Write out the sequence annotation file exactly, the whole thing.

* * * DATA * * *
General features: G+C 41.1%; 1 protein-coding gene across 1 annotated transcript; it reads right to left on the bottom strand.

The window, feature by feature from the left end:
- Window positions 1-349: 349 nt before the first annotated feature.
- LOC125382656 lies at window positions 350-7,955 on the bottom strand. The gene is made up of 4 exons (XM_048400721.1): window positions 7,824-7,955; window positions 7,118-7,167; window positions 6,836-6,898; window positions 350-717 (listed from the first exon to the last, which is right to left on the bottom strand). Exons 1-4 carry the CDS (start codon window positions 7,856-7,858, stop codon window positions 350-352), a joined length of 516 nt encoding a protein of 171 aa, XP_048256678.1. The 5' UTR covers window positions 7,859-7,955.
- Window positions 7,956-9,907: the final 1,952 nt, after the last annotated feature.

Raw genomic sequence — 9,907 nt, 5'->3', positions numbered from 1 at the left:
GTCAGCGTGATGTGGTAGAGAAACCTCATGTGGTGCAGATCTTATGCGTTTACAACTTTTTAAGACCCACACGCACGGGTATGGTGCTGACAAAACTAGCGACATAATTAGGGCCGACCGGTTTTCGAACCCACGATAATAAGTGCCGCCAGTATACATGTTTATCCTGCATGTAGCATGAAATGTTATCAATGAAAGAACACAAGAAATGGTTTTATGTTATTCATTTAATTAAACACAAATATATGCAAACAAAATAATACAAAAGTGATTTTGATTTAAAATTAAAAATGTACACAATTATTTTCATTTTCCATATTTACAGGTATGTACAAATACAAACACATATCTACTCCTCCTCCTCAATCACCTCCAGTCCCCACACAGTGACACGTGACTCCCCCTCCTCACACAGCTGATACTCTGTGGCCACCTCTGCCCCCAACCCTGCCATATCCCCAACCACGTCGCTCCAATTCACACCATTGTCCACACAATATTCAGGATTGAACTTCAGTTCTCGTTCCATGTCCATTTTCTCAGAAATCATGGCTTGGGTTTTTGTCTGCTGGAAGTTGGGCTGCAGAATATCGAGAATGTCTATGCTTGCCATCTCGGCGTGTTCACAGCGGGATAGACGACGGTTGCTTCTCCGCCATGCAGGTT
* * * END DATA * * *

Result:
General features: G+C 41.1%; 1 protein-coding gene across 1 annotated transcript; it reads right to left on the bottom strand.

The window, feature by feature from the left end:
- Window positions 1-349: 349 nt before the first annotated feature.
- LOC125382656 lies at window positions 350-7,955 on the bottom strand. The gene is made up of 4 exons (XM_048400721.1): window positions 7,824-7,955; window positions 7,118-7,167; window positions 6,836-6,898; window positions 350-717 (listed from the first exon to the last, which is right to left on the bottom strand). Exons 1-4 carry the CDS (start codon window positions 7,856-7,858, stop codon window positions 350-352), a joined length of 516 nt encoding a protein of 171 aa, XP_048256678.1. The 5' UTR covers window positions 7,859-7,955.
- Window positions 7,956-9,907: the final 1,952 nt, after the last annotated feature.

Raw genomic sequence — 9,907 nt, 5'->3', positions numbered from 1 at the left:
GTCAGCGTGATGTGGTAGAGAAACCTCATGTGGTGCAGATCTTATGCGTTTACAACTTTTTAAGACCCACACGCACGGGTATGGTGCTGACAAAACTAGCGACATAATTAGGGCCGACCGGTTTTCGAACCCACGATAATAAGTGCCGCCAGTATACATGTTTATCCTGCATGTAGCATGAAATGTTATCAATGAAAGAACACAAGAAATGGTTTTATGTTATTCATTTAATTAAACACAAATATATGCAAACAAAATAATACAAAAGTGATTTTGATTTAAAATTAAAAATGTACACAATTATTTTCATTTTCCATATTTACAGGTATGTACAAATACAAACACATATCTACTCCTCCTCCTCAATCACCTCCAGTCCCCACACAGTGACACGTGACTCCCCCTCCTCACACAGCTGATACTCTGTGGCCACCTCTGCCCCCAACCCTGCCATATCCCCAACCACGTCGCTCCAATTCACACCATTGTCCACACAATATTCAGGATTGAACTTCAGTTCTCGTTCCATGTCCATTTTCTCAGAAATCATGGCTTGGGTTTTTGTCTGCTGGAAGTTGGGCTGCAGAATATCGAGAATGTCTATGCTTGCCATCTCGGCGTGTTCACAGCGGGATAGACGACGGTTGCTTCTCCGCCATGCAGGTT